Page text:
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The Latest: Impeachment trial set for retired W.Va. justice

FILE - This combination of photos shows West Virginia state Supreme Court justices, from left, Robin Davis on Oct. 3, 2012, Allen Loughry on Oct. 3, 2012, Beth Walker on March 16, 2016 and Margaret Workman on Dec. 29, 2008. The state Senate meets Tuesday, Sept. 11, 2018, where the four impeached justices or their lawyers will make initial appearances in Charleston, W.Va. (Courtesy of the Charleston Gazette-Mail and The Daily Mail via AP, File)

CHARLESTON, W.Va. (AP) — The Latest on impeachment proceeding in the West Virginia Senate involving impeached state Supreme Court justices (all times local):

3:45 p.m.

West Virginia’s Senate has rejected a motion that would have dismissed articles of impeachment against a retired state Supreme Court justice.

In a 19-15 vote Tuesday, the Senate rejected the motion involving former justice Robin Davis. The chamber is serving as a jury in the proceedings.

After the vote, Davis’ trial was set for Oct. 29.

Davis had retired hours afterward her impeachment last month. A conviction in upcoming Senate trials could mean a justice would be disqualified from holding public office.

The impeachments stemmed from questions involving renovations to the justices’ offices. Those questions evolved into accusations of corruption, incompetence and neglect of duty. Democratic lawmakers, who hold minorities in the House and Senate, have characterized the impeachments as an unprecedented power grab by the GOP.

Renovations to Davis’ office totaled $503,000.

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3:10 p.m.

West Virginia’s Senate president has rejected a proposed agreement that would have allowed two impeached Supreme Court justices to keep their seats.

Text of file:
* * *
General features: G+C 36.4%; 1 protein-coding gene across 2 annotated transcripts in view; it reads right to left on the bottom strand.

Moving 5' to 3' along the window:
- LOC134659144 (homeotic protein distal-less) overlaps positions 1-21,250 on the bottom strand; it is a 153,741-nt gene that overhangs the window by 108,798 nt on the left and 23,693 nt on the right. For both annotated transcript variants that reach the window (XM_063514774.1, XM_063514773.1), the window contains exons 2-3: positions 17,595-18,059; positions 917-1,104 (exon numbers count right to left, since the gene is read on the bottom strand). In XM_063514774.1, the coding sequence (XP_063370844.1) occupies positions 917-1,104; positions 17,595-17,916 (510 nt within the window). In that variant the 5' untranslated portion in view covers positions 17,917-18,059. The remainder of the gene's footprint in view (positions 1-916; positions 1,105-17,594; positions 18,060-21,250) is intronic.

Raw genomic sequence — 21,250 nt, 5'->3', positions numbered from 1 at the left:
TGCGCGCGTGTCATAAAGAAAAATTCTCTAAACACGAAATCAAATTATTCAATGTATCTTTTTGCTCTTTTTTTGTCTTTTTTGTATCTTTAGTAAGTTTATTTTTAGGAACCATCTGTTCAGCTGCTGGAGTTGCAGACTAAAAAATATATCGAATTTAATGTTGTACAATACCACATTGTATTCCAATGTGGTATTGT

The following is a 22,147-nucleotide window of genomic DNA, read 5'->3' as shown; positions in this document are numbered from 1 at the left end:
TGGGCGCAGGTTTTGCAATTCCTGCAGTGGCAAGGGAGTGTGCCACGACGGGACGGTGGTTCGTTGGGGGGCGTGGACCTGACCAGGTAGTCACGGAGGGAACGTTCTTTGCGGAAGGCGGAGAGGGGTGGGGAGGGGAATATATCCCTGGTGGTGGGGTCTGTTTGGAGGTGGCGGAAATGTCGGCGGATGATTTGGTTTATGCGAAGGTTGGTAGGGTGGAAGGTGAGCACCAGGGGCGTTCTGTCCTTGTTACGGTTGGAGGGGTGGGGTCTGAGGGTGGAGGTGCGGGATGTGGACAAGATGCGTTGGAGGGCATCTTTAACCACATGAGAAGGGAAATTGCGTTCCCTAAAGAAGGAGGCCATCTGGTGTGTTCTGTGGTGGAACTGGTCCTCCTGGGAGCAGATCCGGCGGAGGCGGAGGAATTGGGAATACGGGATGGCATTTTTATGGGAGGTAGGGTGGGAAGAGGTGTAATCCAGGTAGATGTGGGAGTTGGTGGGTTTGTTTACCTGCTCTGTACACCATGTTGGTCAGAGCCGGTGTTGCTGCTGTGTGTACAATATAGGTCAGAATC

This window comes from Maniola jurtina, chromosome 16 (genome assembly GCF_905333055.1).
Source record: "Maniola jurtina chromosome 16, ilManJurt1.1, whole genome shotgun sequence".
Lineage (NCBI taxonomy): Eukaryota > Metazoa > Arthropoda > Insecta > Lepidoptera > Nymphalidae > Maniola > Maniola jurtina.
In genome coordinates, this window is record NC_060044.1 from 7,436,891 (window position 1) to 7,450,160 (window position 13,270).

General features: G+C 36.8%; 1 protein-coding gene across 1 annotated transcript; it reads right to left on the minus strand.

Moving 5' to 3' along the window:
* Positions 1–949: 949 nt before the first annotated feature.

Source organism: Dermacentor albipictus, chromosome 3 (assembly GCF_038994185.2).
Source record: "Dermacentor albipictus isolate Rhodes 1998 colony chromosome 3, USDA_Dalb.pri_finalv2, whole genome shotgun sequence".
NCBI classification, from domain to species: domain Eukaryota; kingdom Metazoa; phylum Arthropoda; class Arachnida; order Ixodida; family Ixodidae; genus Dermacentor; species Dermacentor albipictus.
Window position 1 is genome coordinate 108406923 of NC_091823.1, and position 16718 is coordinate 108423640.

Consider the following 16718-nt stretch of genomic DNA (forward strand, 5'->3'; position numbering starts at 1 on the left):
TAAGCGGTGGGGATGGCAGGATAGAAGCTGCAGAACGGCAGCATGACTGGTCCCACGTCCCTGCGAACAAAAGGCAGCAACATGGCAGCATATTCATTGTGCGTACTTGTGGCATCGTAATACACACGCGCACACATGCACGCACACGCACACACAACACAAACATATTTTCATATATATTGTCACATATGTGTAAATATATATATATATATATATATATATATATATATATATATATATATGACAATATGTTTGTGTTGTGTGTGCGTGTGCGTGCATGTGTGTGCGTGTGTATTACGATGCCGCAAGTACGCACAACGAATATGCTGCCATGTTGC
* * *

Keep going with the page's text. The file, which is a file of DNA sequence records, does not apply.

Senate President Mitch Carmichael said a resolution that would have censured justices Beth Walker and Margaret Workman was out of order.

Ohio County Republican Sen. Ryan Ferns had objected to the resolution to approve the agreement, saying it was premature to make a decision without hearing any evidence. After a brief conference, Carmichael agreed.

The deal had been reached between attorneys for the two justices and House of Delegates managers serving as prosecutors in upcoming impeachment trials. Under the agreement, Walker and Workman would have taken responsibility for the cost of renovating their offices and continued to implement reforms to improve the court’s administration.

Instead, impeachment trial dates were set for Oct. 1 for Walker and Oct. 15 for Workman.

In addition, a Nov. 12 trial date was set for suspended Justice Allen Loughry.

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11:40 a.m.

A proposed agreement has been reached with two of four impeached West Virginia Supreme Court justices that would publicly censure the pair and dismiss impeachment articles.

The agreement announced at the start of a pre-trial process Tuesday involves justices Beth Walker and Margaret Workman. It was reached with House of Delegates managers serving as prosecutors in the impeachment trial.

The state Senate agreed to recess after the agreement was announced. The Senate is serving as a jury in the proceedings.

Under the agreement, Walker and Workman would take responsibility for the cost of renovating their offices and continue to implement reforms to improve the court’s administration.

Workman’s attorney, Ben Bailey, told the Senate the agreement is in the best interests of all parties.

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5:30 a.m.

Four impeached Supreme Court justices in West Virginia are set for initial appearances before the state Senate.

The Senate plans to meet Tuesday. The justices or their lawyers are to appear and a pre-trial conference phase is expected to begin. Trial dates have not been set.

The House voted last month to impeach four justices. Justice Robin Davis resigned afterward. The other impeached justices are Allen Loughry, Beth Walker and Margaret Workman.

A fifth justice, Menis Ketchum, resigned before the impeachment proceedings began.

The impeachments stemmed from questions involving renovations to the justices’ offices. Those questions evolved into accusations of corruption, incompetence and neglect of duty.

Democratic lawmakers, who hold minorities in the House and Senate, have characterized the impeachments as an unprecedented power grab by the GOP.

Copyright © 2018 The Associated Press. All rights reserved. This material may not be published, broadcast, written or redistributed.



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